Will Hehemann | School of Agriculture, Fisheries and Human Sciences
The U.S. Department of Agriculture Agricultural Research Service (USDA-ARS) has awarded Dr. Rebecca Lochmann, chair of the Department of Aquaculture/Fisheries at the University of Arkansas at Pine Bluff (UAPB), a $125,000 grant through its 1890 Faculty Research Sabbatical Program. The program provides faculty at 1890 land-grant universities the opportunity to participate in a residency at an ARS laboratory to conduct cooperative research of mutual interest with ARS scientists.
Starting in September, Dr. Lochmann will step down from her administrative duties as chair of the aquaculture/fisheries department at UAPB to conduct the year-long sabbatical project at the H.K. Dupree Stuttgart National Aquaculture Research Center (SNARC). She will be working alongside Dr. Carl Webster, a USDA-ARS fish nutritionist and co-writer of the research proposal, to investigate ways to enhance the sustainable production of hybrid striped bass and white bass.
“Sportfish – including hybrid striped bass – are top aquaculture products of Arkansas,” Dr. Lochmann said. “Dr. Webster and I are conducting feeding trials with hybrid striped bass and white bass to determine the potential for using various soybean and insect products in their diets to make culture of these species more cost effective and environmentally sustainable.”
One of the novel components of the project will be research on the nutritional requirements of the white bass – little research is currently available on this topic, Dr. Lochmann said. White bass are crossed with striped bass to make the hybrid referred to as “sunshine bass.”
Dr. Lochmann said researchers at UAPB and SNARC have collaborated for many years and that the sabbatical program will strengthen the ties.
“The Stuttgart National Aquaculture Research Center has excellent research scientists, support staff and facilities,” she said. “At UAPB, we have faculty with similar interests and students who can do part of their research in Stuttgart. This way, the students will gain experience in a USDA lab and acquire new professional contacts.”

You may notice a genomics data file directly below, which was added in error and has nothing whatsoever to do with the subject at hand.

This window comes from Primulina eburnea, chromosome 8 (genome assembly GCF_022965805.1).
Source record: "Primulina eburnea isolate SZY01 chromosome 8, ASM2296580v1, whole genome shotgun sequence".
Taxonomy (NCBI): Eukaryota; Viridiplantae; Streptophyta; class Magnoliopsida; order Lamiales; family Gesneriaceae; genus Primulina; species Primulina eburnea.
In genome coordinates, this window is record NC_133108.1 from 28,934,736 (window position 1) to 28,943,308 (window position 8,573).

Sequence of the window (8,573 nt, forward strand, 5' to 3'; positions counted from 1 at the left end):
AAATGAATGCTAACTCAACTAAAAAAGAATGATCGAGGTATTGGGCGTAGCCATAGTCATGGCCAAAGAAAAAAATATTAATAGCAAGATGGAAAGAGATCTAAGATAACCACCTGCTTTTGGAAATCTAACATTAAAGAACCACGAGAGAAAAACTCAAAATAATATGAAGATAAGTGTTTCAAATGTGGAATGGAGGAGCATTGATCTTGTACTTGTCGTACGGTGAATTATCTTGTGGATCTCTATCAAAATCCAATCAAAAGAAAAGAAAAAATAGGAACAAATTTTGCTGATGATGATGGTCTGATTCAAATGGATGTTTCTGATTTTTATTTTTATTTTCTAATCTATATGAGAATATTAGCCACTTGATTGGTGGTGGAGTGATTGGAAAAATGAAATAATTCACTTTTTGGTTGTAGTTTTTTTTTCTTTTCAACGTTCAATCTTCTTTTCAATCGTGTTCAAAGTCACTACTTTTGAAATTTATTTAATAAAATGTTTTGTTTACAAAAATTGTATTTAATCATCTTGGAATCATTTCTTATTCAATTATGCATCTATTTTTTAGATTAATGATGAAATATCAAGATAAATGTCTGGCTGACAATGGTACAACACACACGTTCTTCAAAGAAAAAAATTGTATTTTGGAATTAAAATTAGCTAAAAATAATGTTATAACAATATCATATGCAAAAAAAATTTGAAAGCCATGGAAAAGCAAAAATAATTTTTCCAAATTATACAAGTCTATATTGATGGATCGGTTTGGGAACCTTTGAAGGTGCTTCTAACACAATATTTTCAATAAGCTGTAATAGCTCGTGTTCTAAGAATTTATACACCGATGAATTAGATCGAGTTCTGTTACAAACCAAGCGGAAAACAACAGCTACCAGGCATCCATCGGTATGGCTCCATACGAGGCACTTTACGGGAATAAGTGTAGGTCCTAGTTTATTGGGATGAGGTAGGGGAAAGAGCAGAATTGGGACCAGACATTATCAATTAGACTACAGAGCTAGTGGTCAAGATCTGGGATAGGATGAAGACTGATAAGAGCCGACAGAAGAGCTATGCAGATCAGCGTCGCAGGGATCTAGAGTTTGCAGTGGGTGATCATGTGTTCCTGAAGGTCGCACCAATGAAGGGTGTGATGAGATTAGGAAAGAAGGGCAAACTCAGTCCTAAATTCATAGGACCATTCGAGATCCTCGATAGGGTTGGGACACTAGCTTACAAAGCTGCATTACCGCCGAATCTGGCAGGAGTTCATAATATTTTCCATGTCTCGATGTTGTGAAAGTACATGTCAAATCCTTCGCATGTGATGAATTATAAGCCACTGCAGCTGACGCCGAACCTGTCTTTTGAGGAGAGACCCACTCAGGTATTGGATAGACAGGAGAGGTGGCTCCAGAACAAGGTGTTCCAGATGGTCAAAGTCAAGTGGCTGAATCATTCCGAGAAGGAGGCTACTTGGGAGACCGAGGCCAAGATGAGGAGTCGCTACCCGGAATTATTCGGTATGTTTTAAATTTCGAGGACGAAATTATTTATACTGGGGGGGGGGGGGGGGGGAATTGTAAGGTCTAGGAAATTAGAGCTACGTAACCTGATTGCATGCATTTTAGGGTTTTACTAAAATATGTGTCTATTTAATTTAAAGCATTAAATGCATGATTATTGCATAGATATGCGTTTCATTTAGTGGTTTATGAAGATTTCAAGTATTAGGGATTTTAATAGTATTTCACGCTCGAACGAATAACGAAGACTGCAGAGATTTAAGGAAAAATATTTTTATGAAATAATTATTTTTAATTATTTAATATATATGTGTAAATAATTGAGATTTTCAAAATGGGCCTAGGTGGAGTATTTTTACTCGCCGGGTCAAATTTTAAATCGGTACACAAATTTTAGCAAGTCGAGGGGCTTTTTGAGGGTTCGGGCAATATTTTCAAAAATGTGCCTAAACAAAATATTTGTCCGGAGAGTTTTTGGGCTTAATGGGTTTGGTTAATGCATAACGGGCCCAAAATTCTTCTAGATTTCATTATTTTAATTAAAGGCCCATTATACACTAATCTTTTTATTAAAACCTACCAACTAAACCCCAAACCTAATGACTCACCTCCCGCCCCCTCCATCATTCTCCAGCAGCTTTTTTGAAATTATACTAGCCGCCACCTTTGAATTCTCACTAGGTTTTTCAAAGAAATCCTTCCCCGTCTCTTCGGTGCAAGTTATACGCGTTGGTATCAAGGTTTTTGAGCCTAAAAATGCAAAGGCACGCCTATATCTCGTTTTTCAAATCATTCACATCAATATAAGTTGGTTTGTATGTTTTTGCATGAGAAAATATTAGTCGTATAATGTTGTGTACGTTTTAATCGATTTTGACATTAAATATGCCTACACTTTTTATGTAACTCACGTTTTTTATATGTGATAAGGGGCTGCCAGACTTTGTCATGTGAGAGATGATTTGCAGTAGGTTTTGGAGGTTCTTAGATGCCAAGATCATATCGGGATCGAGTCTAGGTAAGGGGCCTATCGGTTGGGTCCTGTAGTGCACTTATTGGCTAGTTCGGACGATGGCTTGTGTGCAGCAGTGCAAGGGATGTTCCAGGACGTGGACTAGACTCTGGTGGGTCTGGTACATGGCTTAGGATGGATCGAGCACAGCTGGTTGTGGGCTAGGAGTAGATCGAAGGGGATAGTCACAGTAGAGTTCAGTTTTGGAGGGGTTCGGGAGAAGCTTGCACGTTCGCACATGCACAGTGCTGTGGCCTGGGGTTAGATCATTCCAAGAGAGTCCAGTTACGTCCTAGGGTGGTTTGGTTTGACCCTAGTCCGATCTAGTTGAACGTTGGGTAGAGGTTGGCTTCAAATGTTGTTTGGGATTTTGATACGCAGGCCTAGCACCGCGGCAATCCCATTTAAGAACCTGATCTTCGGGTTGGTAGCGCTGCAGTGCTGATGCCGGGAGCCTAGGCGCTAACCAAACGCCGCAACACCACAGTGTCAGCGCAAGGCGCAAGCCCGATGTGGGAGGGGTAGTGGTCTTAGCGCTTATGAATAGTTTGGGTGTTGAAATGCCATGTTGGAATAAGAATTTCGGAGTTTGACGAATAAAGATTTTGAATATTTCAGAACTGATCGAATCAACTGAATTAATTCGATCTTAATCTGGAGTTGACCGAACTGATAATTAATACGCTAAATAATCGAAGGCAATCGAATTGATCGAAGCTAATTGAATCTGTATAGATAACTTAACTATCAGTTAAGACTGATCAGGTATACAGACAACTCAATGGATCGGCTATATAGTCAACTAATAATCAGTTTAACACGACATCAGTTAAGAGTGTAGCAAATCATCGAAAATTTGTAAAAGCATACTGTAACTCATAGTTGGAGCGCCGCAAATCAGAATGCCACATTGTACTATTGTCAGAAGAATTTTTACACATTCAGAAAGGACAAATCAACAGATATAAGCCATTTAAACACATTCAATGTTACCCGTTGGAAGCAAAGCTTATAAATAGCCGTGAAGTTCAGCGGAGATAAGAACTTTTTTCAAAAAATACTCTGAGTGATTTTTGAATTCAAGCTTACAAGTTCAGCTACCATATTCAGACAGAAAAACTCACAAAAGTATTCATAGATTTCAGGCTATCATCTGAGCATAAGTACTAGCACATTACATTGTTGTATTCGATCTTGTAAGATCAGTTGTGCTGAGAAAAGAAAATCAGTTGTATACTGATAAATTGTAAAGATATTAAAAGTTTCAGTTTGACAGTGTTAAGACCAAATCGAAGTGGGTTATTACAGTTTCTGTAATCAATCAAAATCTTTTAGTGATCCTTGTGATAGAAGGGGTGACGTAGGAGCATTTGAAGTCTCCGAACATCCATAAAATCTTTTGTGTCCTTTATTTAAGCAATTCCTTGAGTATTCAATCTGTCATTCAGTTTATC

A pending grant will allow Dr. Lochmann to hire a graduate student to work on the sabbatical experiments starting in January 2023.
“The sabbatical starts next month, so we will use the time until January to formulate experimental diets, which we will develop at a collaborative USDA-ARS lab in Bozeman, Montana,” she said. “By the time the student is hired, the diets will be ready, allowing the student to focus on preparing to run the feeding trials in Stuttgart starting in early 2023.”
Dr. Nina Lyon Bennett, assistant dean for academics at the UAPB School of Agriculture, Fisheries and Human Sciences (SAFHS), said three SAFHS faculty members applied for the sabbatical program after meeting with a group of ARS researchers comprised of Dr. Michele L. Reba, Arlene Adviento-Borbe and Dr. Joe Massey. During an informational Zoom session, the ARS personnel urged the UAPB professors to apply for the program because there had previously been no applicants from UAPB.
“The three SAFHS faculty to apply for the program were Dr. Emmanuel Asiamah, assistant professor of animal science, Dr. Satish Ponniah, associate professor of plant science, and Dr. Lochmann,” Dr. Bennett said. “I am pleased Dr. Lochmann is the first faculty from UAPB-SAFHS to be selected for this prestigious program. She is blazing a trail for other faculty to apply for this funded sabbatical program specifically designed for 1890 land-grant institutions. Dr. Lochmann may be the first selected from UAPB, but she will not be last, as we will continue to encourage faculty to take full advantage of this opportunity.”
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